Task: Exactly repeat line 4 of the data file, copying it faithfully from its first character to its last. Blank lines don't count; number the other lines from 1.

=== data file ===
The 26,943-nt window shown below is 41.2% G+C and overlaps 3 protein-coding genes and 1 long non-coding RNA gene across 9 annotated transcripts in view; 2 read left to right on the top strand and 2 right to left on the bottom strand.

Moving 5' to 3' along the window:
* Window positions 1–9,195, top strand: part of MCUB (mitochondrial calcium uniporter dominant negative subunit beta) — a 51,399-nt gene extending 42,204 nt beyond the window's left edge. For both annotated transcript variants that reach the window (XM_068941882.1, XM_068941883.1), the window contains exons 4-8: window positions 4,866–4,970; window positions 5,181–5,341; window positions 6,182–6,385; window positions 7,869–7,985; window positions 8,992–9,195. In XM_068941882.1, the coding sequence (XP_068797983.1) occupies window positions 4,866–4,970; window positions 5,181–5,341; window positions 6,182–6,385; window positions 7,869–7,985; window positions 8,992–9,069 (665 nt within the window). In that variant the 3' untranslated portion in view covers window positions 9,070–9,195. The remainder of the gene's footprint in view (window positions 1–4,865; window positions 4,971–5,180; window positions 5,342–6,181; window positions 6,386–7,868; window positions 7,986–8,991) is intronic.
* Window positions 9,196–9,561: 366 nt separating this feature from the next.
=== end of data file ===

* Window positions 9,196–9,561: 366 nt separating this feature from the next.